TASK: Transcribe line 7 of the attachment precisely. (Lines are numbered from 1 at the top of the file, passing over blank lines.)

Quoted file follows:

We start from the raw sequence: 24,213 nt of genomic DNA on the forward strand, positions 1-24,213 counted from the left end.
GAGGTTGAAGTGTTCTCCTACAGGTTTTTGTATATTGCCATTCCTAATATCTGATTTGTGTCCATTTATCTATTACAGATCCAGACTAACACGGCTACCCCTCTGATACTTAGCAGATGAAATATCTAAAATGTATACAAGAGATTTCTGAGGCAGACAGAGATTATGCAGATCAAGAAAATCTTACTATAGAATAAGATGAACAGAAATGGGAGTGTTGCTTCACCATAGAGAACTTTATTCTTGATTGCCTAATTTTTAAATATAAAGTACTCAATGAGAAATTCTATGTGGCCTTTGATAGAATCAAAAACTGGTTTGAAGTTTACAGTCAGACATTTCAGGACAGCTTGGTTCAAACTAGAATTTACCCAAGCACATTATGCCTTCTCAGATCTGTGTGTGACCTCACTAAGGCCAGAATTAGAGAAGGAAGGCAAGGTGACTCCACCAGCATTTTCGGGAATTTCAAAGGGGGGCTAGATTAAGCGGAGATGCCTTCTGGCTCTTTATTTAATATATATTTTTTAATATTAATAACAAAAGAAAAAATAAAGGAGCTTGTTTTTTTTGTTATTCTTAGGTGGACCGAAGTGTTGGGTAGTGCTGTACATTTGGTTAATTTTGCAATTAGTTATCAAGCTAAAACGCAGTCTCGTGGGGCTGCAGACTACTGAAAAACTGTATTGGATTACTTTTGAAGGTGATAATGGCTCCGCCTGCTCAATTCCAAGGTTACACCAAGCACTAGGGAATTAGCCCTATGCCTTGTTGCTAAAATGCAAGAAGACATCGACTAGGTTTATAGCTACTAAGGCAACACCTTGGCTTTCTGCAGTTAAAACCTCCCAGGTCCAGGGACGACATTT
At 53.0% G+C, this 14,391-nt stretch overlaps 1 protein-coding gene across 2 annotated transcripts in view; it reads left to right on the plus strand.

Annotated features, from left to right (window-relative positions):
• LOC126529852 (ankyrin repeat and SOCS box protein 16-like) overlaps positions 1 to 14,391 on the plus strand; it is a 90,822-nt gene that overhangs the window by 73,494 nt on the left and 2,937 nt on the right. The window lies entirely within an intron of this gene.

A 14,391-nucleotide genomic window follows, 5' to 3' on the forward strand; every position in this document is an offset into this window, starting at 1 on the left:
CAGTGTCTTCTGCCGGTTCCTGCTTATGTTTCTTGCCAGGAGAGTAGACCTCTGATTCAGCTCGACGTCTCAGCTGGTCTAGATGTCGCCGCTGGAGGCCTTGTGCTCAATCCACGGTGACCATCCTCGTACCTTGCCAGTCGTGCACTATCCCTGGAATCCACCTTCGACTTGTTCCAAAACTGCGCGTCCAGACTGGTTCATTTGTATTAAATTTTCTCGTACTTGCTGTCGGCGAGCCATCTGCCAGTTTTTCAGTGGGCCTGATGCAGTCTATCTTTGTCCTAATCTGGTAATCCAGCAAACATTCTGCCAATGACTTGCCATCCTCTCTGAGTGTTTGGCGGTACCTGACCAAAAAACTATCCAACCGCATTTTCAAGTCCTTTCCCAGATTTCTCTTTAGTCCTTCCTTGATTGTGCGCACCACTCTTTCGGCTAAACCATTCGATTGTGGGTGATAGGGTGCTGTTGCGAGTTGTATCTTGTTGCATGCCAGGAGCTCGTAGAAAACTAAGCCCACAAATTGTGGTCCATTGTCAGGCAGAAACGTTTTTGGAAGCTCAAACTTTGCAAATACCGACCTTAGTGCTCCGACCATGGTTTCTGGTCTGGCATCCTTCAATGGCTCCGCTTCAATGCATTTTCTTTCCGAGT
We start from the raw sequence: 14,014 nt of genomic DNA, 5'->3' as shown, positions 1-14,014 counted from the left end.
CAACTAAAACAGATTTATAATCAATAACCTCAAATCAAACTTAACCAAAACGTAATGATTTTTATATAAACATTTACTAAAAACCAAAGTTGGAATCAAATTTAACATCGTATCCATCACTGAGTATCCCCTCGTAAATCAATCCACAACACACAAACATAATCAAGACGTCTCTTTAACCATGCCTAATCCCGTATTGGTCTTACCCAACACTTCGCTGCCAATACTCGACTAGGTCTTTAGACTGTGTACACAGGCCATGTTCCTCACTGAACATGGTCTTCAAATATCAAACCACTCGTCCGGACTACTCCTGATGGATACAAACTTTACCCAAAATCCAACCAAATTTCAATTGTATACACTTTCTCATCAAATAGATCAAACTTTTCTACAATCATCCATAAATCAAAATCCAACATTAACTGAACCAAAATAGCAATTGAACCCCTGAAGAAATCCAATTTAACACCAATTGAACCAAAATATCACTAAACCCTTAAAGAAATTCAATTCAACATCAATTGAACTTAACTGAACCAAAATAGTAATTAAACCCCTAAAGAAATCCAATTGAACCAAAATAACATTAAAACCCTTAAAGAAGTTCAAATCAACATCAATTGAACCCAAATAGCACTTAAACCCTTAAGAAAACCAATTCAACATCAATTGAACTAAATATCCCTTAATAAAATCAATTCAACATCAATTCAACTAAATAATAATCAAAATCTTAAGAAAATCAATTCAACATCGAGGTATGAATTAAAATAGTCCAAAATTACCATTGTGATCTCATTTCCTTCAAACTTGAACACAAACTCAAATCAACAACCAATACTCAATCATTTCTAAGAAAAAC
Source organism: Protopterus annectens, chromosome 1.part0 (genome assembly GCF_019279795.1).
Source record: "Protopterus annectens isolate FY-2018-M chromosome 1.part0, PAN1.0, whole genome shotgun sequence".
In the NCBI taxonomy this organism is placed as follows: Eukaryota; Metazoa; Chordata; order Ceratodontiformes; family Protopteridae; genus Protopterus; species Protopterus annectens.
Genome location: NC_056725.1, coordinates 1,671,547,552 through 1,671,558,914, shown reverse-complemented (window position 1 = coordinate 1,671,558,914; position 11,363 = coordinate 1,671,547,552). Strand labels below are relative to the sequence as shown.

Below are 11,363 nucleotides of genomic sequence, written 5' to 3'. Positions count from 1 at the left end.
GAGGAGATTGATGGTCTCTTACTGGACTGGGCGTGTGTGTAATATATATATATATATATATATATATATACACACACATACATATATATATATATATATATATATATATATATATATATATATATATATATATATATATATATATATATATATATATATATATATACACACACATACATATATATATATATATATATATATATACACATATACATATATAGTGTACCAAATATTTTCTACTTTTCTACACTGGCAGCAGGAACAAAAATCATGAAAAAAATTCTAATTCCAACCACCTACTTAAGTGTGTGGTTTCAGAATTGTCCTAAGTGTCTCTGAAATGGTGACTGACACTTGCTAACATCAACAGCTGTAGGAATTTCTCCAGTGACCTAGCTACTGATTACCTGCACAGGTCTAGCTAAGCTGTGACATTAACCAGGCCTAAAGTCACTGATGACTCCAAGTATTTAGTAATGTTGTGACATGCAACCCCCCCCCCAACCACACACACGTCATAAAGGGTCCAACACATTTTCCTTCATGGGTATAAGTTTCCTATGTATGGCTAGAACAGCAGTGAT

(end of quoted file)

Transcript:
CAGTGTCTTCTGCCGGTTCCTGCTTATGTTTCTTGCCAGGAGAGTAGACCTCTGATTCAGCTCGACGTCTCAGCTGGTCTAGATGTCGCCGCTGGAGGCCTTGTGCTCAATCCACGGTGACCATCCTCGTACCTTGCCAGTCGTGCACTATCCCTGGAATCCACCTTCGACTTGTTCCAAAACTGCGCGTCCAGACTGGTTCATTTGTATTAAATTTTCTCGTACTTGCTGTCGGCGAGCCATCTGCCAGTTTTTCAGTGGGCCTGATGCAGTCTATCTTTGTCCTAATCTGGTAATCCAGCAAACATTCTGCCAATGACTTGCCATCCTCTCTGAGTGTTTGGCGGTACCTGACCAAAAAACTATCCAACCGCATTTTCAAGTCCTTTCCCAGATTTCTCTTTAGTCCTTCCTTGATTGTGCGCACCACTCTTTCGGCTAAACCATTCGATTGTGGGTGATAGGGTGCTGTTGCGAGTTGTATCTTGTTGCATGCCAGGAGCTCGTAGAAAACTAAGCCCACAAATTGTGGTCCATTGTCAGGCAGAAACGTTTTTGGAAGCTCAAACTTTGCAAATACCGACCTTAGTGCTCCGACCATGGTTTCTGGTCTGGCATCCTTCAATGGCTCCGCTTCAATGCATTTTCTTTCCGAGT